On November 4, 2014 Massachusetts voters overwhelmingly voted in favor of Ballot Question 4, approving a new law granting employees significant rights to earn and take sick time and imposing new burdens on employers. Last week, we examined the issue of how the new law applies to various Massachusetts employers. This week’s article explores the circumstances under which employees may use their earned sick time under the new law.

Question 4 creates new obligations for employers to provide employees with leave for sick time. Under the new law, employees can use sick time to cover a wide variety of events and circumstances. Employees will be allowed to use sick time in many situations where employers may not have allowed it in the past and which do not actually involve the employee being sick.

Specifically, the new law requires employers to provide sick time for employees to:

(1) care for the employee’s child, spouse, parent, or parent of a spouse, who is suffering from a physical or mental illness, injury, or medical condition that requires home care, professional medical diagnosis or care, or preventative medical care; or

(2) care for the employee’s own physical or mental illness, injury, or medical condition that requires home care, professional medical diagnosis or care, or preventative medical care; or

(3) attend the employee’s routine medical appointment or a routine medical appointment for the employee’s child, spouse, parent, or parent of spouse; or

(4) address the psychological, physical or legal effects of domestic violence.

Employees are, to the extent possible, required to make a “good faith effort” to give advance notice that sick time will be used. Employers may require certification of the need for sick time when an earned sick time period covers more than 24 consecutively scheduled work hours. However, employers cannot condition payment for paid sick time, or delay approval of sick time, upon receipt of such certification, and may not require that the certification explain the nature of the illness or the details of any domestic violence. There are severe penalties for violation of the sick time law such that we encourage employers to avoid asking prying questions or conditioning approval of sick time requests upon obtaining a doctor’s note. We will address potential penalties in our third article next week.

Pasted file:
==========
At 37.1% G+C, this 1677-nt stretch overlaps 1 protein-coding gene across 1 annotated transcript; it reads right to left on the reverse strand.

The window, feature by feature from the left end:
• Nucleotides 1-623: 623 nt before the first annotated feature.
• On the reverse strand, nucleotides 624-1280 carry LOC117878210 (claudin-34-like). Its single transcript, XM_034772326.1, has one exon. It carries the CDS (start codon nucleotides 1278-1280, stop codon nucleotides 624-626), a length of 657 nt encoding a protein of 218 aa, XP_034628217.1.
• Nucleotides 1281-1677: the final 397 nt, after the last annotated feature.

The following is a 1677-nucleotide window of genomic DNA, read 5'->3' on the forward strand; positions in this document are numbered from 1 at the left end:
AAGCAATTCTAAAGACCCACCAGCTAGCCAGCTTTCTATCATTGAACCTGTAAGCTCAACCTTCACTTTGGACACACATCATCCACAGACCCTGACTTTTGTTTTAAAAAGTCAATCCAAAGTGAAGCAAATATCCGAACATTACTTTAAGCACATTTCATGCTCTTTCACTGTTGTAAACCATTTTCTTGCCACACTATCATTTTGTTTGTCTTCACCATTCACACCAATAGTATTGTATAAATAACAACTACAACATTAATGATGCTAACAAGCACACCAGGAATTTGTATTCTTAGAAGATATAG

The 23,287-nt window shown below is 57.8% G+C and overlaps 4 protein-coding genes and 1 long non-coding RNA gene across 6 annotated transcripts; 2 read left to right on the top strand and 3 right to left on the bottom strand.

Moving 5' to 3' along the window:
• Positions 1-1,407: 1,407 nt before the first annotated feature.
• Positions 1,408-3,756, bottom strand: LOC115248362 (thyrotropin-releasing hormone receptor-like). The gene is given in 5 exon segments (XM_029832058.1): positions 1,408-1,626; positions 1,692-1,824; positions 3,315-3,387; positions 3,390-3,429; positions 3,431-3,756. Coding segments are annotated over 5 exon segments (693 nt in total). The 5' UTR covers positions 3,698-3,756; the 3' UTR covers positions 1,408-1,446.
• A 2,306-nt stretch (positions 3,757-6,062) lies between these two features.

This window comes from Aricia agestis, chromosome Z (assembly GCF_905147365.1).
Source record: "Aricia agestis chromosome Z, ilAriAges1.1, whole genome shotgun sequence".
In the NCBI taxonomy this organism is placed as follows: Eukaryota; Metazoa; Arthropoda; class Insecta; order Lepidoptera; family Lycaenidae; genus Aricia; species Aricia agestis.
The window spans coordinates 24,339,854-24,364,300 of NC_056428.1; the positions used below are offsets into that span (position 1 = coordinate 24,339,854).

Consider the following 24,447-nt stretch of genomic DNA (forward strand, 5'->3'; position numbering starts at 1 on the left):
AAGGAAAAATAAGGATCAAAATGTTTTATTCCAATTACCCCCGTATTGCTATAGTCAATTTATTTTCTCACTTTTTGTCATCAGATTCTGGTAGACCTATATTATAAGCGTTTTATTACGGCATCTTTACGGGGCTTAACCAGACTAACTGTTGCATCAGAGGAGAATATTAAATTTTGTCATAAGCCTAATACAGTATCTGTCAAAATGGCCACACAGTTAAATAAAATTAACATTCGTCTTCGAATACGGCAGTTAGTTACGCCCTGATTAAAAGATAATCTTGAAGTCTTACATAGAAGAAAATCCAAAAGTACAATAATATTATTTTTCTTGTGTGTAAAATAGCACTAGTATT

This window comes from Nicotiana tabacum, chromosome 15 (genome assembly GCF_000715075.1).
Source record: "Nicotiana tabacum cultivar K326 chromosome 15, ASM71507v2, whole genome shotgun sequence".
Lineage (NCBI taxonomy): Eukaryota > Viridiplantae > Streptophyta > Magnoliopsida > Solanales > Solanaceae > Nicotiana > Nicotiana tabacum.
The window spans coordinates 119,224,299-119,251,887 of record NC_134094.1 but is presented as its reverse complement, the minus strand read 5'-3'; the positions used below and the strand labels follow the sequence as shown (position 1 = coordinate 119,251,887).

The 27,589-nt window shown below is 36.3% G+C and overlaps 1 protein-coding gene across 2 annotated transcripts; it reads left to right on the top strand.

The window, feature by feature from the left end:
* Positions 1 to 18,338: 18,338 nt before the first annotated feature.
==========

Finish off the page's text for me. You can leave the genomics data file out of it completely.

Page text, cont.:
The new statute appears to overlap with certain portions of the Commonwealth’s domestic violence leave law passed in August 2014, which requires employers with 50 or more employees to provide at least 15 days of leave to employees for addressing the impacts of domestic violence. Under that law, the employer is free to determine whether the leave will be paid or unpaid. Notably, the domestic violence leave law requires an employee to first exhaust all annual or vacation leave, personal leave and sick leave unless the employer allows otherwise

Please read Part III: Traps for Unwary Employers concerning the new sick time law and its effect on Massachusetts businesses. If you have questions about Question 4, changes to employee sick time laws, or about any other employment law issues, please contact Attorney Michael P. Doherty, Andrew M. Kepple or one of our other employment attorneys at 508 541-3000.